Paul Lewis is Special Projects Editor for the Guardian. He led a major research project into the causes and consequences of the England riots, in collaboration with the London School of Economics. Lewis lectures across Europe about the use of social media in journalism and teaches a masterclass in investigative reporting. He was named Reporter of the Year at the British Press Awards 2010 and won the 2009 Bevins Prize for outstanding investigative journalism. He previously worked at the Washington Post as the Stern Fellow.
Women and careers in the media. Tackling the gender gap through the next generation.
An interactive session that will invite attendees to discuss recent findings from research on the gender gap in the creative media industry and the implications for their students.
Tamsyn Dent is a PhD student researching the consequences of a widening gender gap in the UK creative media industries and exploring ways that the industry can hold on to its female workforce. This PhD is a collaboration between Bournemouth University’s Centre for Excellence in Media Practice (CEMP) http://www.cemp.ac.uk/ and Skillset, the sector skills council for the creative media industries http://www.skillset.org/. Tamsyn started her career in the Film and TV industry, working as a freelancer for independent documentary production companies. She completed an MSc in Gender and the Media at the London School of Economics (LSE) in 2007. Before starting her PhD, she worked for Birds Eye View, http://www.birds-eye-view.co.uk/ an annual film festival showcases women filmmakers. Tamsyn is based in London and has one son. She writes a research blog about her experiences of work, motherhood and study: http://tamsyndent.wordpress.com/
Dr Kim Allen is a Senior Research Fellow at the Institute for Policy Studies in Education (IPSE) at London Metropolitan University. Kim’s research focuses on young people’s career aspirations and transitions, and the role of social class and gender in shaping these; and issues of exclusion, equality and diversity in the creative industries. She has conducted a number of studies in this area including her doctoral research (funded by the Arts and Humanities Research Council) which explored young women’s experiences of performing arts education and their aspirations for employment in the creative industries. More recently she conducted research into and media mentoring programmes for 'disadvantaged' youth (Media Trust); and equality issues in higher education work placements in the creative sector (for the Equality Challenge Unit). Further information and publications can be found here: http://londonmet.academia.edu/KimAllen/About . Kim co-directs the Economic and Social Research Council-funded seminar series, ‘New Perspectives on Education and Culture’ which brings together academics and practitioners working in the field of youth, education and culture.
Ameena Molyneux will chair this session.
Researching children and their media environment in India
This session will describe some research in which Shakuntala was involved in rural India, which offers much food for thought on the 'digital divide'.
Dr Shakuntala Banaji is a Lecturer in Media and Communications at the London School of Economics and Political Science. She lectures in World Cinema, Media, Communication and Development and has published widely on Cinema Audiences, Bollywood, Youth, Creativity, the Internet and Civic Participation. She has taught English and Media studies in secondary schools and has an abiding interest in the social and civic contexts of children and young people. Recent books include South Asian Media Cultures: Audiences, Representations, Contexts from Anthem Press and The Civic Web: Young People, Civic Participation and the Internet in Europe, co-authored with David Buckingham and due out from MIT Press in 2012.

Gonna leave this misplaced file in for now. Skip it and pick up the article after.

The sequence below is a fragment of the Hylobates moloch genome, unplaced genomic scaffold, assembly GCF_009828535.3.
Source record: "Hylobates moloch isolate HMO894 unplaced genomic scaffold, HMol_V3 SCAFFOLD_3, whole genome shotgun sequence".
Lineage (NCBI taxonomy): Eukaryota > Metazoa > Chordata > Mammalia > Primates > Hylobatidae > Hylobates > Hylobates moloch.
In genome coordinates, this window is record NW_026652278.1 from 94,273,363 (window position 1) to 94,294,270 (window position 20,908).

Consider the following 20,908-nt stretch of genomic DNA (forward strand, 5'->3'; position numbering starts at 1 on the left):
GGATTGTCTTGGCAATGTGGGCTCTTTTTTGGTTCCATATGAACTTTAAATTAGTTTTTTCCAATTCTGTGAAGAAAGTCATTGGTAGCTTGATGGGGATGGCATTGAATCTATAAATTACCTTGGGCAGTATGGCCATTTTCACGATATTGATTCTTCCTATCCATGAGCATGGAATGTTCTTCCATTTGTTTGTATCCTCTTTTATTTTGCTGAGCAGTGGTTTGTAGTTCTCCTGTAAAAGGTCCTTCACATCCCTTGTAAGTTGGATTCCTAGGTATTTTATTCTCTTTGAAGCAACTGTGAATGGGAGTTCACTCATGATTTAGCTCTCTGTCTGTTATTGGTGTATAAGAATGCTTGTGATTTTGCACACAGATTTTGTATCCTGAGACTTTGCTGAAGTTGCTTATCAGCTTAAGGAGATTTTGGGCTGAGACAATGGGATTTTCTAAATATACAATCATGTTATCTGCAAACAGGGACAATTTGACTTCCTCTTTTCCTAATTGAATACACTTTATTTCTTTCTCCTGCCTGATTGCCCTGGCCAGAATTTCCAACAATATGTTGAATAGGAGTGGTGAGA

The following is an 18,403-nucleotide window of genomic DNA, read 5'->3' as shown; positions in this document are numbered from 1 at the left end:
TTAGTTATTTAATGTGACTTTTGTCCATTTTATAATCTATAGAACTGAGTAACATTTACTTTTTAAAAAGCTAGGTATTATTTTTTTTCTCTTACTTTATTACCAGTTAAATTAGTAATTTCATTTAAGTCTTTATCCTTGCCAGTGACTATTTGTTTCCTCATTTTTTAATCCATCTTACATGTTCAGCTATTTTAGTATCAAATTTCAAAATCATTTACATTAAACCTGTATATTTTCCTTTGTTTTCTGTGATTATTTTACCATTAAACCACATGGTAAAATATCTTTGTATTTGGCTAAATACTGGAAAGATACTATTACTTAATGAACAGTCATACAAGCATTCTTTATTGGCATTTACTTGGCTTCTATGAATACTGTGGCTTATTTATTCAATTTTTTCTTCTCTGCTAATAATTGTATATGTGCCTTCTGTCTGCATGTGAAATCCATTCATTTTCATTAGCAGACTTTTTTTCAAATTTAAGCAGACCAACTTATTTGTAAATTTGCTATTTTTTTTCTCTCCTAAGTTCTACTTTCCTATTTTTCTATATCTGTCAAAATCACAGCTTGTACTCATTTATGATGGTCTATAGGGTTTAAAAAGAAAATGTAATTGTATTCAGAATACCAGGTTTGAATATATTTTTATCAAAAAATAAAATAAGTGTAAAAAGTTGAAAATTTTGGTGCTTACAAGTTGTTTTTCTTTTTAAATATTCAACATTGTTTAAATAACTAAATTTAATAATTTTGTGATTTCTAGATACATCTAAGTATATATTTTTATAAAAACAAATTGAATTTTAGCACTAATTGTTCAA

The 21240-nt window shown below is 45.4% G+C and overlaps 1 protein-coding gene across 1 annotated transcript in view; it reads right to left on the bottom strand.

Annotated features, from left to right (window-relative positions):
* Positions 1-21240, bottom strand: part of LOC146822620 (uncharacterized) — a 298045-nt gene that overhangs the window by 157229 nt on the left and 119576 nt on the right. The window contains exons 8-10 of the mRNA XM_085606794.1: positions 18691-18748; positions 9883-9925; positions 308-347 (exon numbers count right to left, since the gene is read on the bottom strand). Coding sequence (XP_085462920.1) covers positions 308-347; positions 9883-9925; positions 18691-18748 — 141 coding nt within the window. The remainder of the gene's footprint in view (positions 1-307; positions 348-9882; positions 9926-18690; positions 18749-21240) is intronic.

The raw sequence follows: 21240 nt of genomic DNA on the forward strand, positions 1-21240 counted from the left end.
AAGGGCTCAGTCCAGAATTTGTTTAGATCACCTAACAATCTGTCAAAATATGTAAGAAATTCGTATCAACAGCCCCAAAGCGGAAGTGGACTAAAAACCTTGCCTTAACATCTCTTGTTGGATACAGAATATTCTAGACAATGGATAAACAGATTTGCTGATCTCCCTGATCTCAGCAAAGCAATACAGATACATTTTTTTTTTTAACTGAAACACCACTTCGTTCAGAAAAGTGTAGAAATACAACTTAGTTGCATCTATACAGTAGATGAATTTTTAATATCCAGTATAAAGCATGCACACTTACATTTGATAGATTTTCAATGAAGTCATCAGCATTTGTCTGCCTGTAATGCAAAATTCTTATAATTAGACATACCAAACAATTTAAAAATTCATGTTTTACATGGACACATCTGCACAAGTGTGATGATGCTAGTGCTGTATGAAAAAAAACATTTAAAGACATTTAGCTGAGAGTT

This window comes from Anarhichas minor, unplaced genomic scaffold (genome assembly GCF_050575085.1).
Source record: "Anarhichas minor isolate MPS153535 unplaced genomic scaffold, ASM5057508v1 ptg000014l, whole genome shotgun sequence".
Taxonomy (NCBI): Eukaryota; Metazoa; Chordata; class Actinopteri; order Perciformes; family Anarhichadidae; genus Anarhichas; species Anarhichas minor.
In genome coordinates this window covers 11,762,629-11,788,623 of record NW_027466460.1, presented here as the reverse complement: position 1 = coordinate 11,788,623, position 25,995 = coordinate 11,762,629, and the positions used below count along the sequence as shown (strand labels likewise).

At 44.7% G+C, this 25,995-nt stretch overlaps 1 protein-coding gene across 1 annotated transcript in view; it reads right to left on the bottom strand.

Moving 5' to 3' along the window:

Junkyard Film Composing
Film Composer Nathan Johnson (Brick, The Brothers Bloom) speaks about his experience and approach to narrative music, technology, and junkyard orchestration via iChat
As a songwriter, producer, art director, and composer, Nathan Johnson's innovative film scores and hybrid media performances blur the lines between a variety of creative disciplines. Best known for his unconventional work in film and music, Nathan favours modified, broken-down instrumentation and enjoys working with melodies and beats from a variety of household implements. After developing the "junkyard orchestra" that was featured in the critically acclaimed score for his first film, Brick, Nathan went on to produce and compose the scores for films such as The Brothers Bloom, Joseph Gordon-Levitt's Morgan M. Morgansen series, and the recent French film Et Soudain Tout le Monde me Manque, among others. He recently finished the score for the upcoming sci-fi feature, Looper, starring Bruce Willis, Emily Blunt, and Mr. Gordon-Levitt.
He continues to compose and produce while fronting The Cinematic Underground, a sprawling artistic collective known for mixing visual art with performance and found-sounds. He is a part of the atmospheric pop band Faux Fix and has been involved as a producer and live show consultant for a number of bands. In addition to his work in film and music, Nathan also works as an art director with The Made Shop, a boutique design firm that specializes in graphic and architectural projects.
He divides his time between America and Europe and lives outside of New York.
10 Top Tips for the 'A' level
Pete will outline ten key ways to improve student work across the four units.
Pete is Chief Examiner for OCR A level Media Studies and Principal moderator for AS Media Studies coursework. He was formerly Head of Media Studies at Long Road Sixth Form College and currently teaches on the MA in Creative and Media education at Bournemouth University.